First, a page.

Despite the clash between native nationalism and cosmopolitan modernity, the postmodern devolution into tribalism, international corporations rule the globe, and their internal rule is not democratic. National borders are becoming increasingly irrelevant. Sovereignty depends on information, and the information business rules minds.  As it is on the World Wide Web, so it is on Earth.

So the virtual Kingdom of Hawaii may somehow wash brains and establish sovereignty over minds in Hawaii with real effects, but their vision of those effects seems to be influenced by the status quo and appears in images to be somewhat like business as usual under a change of the guard. I shall inquire further into their propaganda and make further attempts to break through the wall of silence raised against “dumb haoles” who do not know what is going on.

What many people are naturally interested in is ground to stand on, that is, real estate for the virtual or ideal state we imagine. That is, land usage.

Original Hawaiians were commonly accustomed to communal land usage, managed by extended families, in which the king, nobles, and commoners had a mutual interest under a sort of feudal arrangement. They once petitioned their king not to relinquish to whites the sovereignty over the land entrusted to real Hawaiians by the gods. If the land were divided up, they believed, with quitclaims given to the chiefs, and foreigners as well as natives were allowed to own plots as private property, sovereignty would be lost to everyone concerned save the whites who had infiltrated the islands and government. Private ownership would allow foreigners to take advantage of many “pukas” or points of entry, and grab everything for themselves. There were indeed hundreds of pukas; the deeds were done; and thus we have today government by mixed races over a system of private property dominated largely by who got there first and capitalized on the opportunities.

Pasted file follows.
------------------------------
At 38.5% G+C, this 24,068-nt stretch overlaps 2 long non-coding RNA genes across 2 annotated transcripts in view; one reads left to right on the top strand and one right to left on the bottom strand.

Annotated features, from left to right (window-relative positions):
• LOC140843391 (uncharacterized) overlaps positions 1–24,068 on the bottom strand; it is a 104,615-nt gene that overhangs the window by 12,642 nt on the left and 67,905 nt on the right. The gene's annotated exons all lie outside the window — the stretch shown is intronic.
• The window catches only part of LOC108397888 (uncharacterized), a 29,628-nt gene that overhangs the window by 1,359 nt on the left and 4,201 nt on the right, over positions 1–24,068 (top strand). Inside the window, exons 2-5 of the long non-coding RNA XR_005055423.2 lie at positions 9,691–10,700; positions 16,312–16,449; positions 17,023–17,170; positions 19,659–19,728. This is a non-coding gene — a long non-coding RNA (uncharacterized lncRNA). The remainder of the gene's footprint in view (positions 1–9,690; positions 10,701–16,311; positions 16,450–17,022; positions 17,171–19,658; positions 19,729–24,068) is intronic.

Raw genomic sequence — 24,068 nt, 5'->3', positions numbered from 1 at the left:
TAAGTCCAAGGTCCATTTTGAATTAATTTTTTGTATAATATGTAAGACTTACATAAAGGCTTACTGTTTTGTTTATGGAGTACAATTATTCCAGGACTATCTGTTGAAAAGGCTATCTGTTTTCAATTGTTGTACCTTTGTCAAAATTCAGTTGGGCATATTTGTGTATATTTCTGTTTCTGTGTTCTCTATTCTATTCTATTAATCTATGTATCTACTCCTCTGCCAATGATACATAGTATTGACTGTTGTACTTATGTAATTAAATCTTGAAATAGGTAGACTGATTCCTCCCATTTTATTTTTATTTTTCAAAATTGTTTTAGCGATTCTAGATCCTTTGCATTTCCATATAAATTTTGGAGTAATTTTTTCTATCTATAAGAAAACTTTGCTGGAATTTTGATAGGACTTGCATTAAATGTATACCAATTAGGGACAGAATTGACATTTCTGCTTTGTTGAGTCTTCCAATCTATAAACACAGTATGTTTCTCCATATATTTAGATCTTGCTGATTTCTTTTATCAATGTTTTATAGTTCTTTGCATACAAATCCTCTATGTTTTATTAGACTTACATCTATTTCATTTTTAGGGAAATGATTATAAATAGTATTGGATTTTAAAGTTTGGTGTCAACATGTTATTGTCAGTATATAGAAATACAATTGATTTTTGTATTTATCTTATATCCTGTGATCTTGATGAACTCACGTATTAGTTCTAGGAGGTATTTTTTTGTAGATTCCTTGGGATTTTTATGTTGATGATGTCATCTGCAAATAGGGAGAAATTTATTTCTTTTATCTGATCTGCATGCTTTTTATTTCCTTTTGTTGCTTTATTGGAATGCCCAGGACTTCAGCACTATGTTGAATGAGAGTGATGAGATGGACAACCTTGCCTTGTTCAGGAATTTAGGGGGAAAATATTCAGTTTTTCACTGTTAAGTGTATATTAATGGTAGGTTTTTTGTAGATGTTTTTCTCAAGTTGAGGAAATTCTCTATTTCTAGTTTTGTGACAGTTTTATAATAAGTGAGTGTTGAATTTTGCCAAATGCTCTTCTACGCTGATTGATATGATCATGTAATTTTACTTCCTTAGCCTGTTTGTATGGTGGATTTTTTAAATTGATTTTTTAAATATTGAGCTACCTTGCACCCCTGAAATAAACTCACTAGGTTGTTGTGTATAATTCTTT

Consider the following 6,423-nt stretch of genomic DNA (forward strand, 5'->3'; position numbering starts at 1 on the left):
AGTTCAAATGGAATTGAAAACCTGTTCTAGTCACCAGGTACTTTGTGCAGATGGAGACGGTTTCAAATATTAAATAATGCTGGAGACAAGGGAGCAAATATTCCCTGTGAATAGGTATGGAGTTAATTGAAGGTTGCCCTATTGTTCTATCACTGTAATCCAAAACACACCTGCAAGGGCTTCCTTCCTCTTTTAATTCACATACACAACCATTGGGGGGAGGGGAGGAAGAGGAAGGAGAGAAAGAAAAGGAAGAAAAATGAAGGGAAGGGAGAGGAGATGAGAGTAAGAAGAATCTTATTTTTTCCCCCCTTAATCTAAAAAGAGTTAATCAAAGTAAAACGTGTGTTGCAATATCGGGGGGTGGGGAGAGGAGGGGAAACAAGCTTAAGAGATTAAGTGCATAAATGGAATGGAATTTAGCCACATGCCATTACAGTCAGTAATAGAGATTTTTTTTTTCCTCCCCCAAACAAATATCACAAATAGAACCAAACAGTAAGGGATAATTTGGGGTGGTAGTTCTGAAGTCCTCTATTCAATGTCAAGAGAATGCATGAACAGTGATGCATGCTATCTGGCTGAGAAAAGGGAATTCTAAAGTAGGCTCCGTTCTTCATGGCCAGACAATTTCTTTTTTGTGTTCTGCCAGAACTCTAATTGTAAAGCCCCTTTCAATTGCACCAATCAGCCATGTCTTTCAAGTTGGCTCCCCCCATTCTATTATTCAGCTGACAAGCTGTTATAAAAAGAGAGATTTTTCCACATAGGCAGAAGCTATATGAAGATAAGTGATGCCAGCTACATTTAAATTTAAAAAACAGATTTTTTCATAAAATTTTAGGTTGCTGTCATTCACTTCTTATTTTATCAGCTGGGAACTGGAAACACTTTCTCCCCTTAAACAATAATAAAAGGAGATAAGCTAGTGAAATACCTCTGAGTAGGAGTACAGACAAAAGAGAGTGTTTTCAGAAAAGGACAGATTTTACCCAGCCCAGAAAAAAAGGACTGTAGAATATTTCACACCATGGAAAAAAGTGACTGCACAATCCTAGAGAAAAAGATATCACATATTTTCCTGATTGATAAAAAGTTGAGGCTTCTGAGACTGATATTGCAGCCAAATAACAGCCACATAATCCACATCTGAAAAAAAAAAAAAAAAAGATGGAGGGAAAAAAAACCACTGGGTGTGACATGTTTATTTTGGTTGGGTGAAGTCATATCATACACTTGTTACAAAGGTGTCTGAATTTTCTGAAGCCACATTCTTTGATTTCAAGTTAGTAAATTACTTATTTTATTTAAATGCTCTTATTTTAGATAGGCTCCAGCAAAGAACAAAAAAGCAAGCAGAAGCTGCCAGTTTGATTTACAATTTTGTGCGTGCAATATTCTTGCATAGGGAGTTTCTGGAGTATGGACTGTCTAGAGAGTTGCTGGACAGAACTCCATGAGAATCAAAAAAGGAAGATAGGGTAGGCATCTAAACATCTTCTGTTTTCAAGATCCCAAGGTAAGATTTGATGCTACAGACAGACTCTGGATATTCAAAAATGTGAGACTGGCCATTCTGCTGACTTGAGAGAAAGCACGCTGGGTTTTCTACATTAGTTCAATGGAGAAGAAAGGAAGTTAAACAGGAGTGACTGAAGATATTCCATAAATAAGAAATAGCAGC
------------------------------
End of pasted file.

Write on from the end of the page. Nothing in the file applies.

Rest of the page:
The whites with money and Christianity wound up with most of the land. The king and nobles liked the religion and the civilizing effect of money. But the supervisors and commoners had difficulty getting their minds around the concept of private land ownership. Only a few “tenants” filed their claims in time for their portions and had them proven in time under misunderstood rules. Some had no money to pay the commission for the deeds. Others associated to obtain common interest in parcels where they carried on traditional agricultural pursuits such as kalo (taro) farming in remote areas, that is, places not overrun by enterprising whites.

Is all that the work of Ea? Has Ea always meant sovereignty, and, if so, over what by whom? What did Ea mean when the Polynesians had sole possession of the islands?

I shall take up that subject in a future essay, after asking a few more “dumb haole,” purportedly “flippant and insulting” questions. Being ignorant, after all, is precedent to getting really smart, and perhaps worming one’s way into the group of those who know it all. As things stand now, what Hiram Bingham said of the natives may well be said of me, in which case I may be reincarnated to appear as the white god Lono once I am enlightened about my Origin.

“But great as was the darkness of their minds, and pitiable as was the confusion or grossness of their ideas of the divine attributes, still, every one of them was created with conscience and freedom of thought and will, which made them accountable to their Creator and Moral Governor.”

XYX